Recent days have not been nearly as cold as I would have expected but overall it has been brilliant. An amazing stretch of sunshine and warm afternoons that is really quite rare around these parts in March and I am told quite favorable for the maple syrup trade. The skiing is great also particularly in the afternoons in the high spring sun softened snow.
Following the rain showers Wednesday, colder weather will again re-emerge across the Vermont high country Thursday on blustery northwest winds. The upper trough responsible for the return to cold will become situated off the Atlantic Coast and the northwest flow in the jet stream is typically a stable scenario for the state where terrain induced snow will be tough to come by. Friday will be a relatively chilly day with temperatures struggling to exceed the freezing mark and we could see some light snow on Saturday as the second in the series of off-shore jet amplifications occurs. In the end though the new snow will amount to very little. Sunday will simply be a chilly and blustery day by March standards with temperatures up around freezing in the afternoon and well below freezing at night. Snowfall for the weekend will amount to 2-3 inches at best and a trace at worst.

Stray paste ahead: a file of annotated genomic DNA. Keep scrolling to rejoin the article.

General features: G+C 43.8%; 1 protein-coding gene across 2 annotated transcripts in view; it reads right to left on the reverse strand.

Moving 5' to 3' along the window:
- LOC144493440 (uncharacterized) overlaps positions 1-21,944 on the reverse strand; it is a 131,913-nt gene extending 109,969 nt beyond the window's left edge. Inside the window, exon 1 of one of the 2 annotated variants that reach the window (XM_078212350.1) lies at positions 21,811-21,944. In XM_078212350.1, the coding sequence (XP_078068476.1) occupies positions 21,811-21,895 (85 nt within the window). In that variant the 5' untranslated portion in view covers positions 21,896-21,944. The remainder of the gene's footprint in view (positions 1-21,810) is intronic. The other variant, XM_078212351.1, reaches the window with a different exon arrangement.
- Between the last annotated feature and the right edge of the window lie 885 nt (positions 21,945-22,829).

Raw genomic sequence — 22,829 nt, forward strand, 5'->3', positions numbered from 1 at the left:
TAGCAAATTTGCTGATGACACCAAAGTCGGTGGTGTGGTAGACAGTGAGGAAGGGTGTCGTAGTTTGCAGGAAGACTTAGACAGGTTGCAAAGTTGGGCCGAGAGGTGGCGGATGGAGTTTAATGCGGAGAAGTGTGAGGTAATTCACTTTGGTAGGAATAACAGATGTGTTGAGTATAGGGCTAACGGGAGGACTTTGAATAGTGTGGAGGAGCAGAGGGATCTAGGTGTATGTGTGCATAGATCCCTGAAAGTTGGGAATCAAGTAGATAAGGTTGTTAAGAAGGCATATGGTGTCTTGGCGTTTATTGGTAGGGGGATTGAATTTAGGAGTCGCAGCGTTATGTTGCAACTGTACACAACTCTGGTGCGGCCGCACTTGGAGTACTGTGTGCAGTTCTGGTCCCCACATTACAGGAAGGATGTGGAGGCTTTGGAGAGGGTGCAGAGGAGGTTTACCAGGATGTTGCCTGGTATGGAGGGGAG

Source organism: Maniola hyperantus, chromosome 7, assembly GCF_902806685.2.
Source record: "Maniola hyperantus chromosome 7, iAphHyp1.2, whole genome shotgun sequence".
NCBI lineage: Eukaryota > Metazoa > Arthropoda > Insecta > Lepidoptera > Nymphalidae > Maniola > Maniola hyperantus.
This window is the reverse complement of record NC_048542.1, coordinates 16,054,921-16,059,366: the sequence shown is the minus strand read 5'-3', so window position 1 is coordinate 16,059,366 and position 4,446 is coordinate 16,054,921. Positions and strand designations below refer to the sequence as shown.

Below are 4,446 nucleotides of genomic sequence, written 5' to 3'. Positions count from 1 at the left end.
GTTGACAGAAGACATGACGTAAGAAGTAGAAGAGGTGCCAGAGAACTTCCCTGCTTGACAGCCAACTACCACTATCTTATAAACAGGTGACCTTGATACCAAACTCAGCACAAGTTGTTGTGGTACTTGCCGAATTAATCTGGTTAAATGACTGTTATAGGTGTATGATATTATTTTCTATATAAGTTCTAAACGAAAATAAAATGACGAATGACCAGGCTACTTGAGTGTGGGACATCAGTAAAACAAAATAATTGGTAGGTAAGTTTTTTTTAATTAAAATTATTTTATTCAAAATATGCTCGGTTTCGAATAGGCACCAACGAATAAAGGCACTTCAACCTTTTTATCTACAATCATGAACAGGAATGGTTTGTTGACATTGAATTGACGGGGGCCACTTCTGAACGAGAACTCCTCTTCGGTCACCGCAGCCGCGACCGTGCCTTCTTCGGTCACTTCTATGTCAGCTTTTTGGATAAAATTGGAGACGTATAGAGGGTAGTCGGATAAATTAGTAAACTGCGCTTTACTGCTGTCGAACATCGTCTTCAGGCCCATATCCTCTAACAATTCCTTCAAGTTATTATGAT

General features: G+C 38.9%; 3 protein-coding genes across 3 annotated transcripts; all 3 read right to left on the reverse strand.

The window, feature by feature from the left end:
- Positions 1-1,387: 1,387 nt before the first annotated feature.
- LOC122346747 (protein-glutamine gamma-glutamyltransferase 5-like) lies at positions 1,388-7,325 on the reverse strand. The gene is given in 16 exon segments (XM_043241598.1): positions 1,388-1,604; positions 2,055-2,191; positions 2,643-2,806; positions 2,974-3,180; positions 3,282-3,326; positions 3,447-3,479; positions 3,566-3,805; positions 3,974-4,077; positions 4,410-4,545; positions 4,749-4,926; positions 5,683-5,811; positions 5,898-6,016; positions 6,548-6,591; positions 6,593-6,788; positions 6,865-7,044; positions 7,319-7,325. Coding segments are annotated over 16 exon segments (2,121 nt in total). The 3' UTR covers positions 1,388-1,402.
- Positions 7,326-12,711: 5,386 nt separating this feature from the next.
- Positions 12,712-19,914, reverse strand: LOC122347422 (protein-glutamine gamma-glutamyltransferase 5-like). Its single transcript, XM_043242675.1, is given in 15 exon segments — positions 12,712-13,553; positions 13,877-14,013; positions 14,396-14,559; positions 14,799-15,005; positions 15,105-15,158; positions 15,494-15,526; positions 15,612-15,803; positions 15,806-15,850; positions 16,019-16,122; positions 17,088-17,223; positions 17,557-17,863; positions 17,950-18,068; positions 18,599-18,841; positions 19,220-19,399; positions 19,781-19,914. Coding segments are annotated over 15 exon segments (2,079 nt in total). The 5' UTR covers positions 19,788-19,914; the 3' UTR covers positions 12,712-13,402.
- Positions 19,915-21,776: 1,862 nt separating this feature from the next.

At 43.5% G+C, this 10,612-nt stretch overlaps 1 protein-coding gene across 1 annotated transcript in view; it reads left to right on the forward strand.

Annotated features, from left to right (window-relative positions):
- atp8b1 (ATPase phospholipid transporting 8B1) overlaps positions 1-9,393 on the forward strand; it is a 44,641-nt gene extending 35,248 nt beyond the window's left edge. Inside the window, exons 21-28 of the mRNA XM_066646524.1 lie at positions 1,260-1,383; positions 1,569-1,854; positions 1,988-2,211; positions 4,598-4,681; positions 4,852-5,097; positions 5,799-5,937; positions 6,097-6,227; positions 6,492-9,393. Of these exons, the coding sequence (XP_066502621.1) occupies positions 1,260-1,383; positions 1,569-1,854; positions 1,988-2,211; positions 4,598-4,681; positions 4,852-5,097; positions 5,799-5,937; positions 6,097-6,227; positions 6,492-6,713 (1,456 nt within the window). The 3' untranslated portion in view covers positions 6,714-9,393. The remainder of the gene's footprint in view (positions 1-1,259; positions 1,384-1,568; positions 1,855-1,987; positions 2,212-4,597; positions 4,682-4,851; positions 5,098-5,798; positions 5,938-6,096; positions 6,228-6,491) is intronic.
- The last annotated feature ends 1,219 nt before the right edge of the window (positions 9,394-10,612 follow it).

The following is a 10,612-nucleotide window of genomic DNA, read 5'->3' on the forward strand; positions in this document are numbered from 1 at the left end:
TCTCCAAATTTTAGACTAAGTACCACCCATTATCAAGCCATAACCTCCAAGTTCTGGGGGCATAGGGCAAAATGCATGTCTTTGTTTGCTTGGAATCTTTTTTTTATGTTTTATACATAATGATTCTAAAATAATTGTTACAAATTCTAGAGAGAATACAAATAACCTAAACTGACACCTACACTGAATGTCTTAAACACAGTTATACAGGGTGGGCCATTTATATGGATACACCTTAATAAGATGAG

Temperatures will modify quite rapidly as the often do in March early next week. The region will start to lose the support of the favorable winter teleconnections and by the middle of the week spring weather will dominate the playing field again and snow cover will continue to gradually erode. It is quite rare to see the first 18 days of March go by with less than 5 inches of snow and it has been years since I have seen such tranquillity in a normally volatile month but there is simply not that much fight in winter right now aside for a few chilly days.
The end of next week should feature another rain event and a bit of uncertainty thereafter regarding the nature of the airmass that follows. The american model suggests a return to seasonable or even below normal temps while the european argues for a continuation of relative warmth.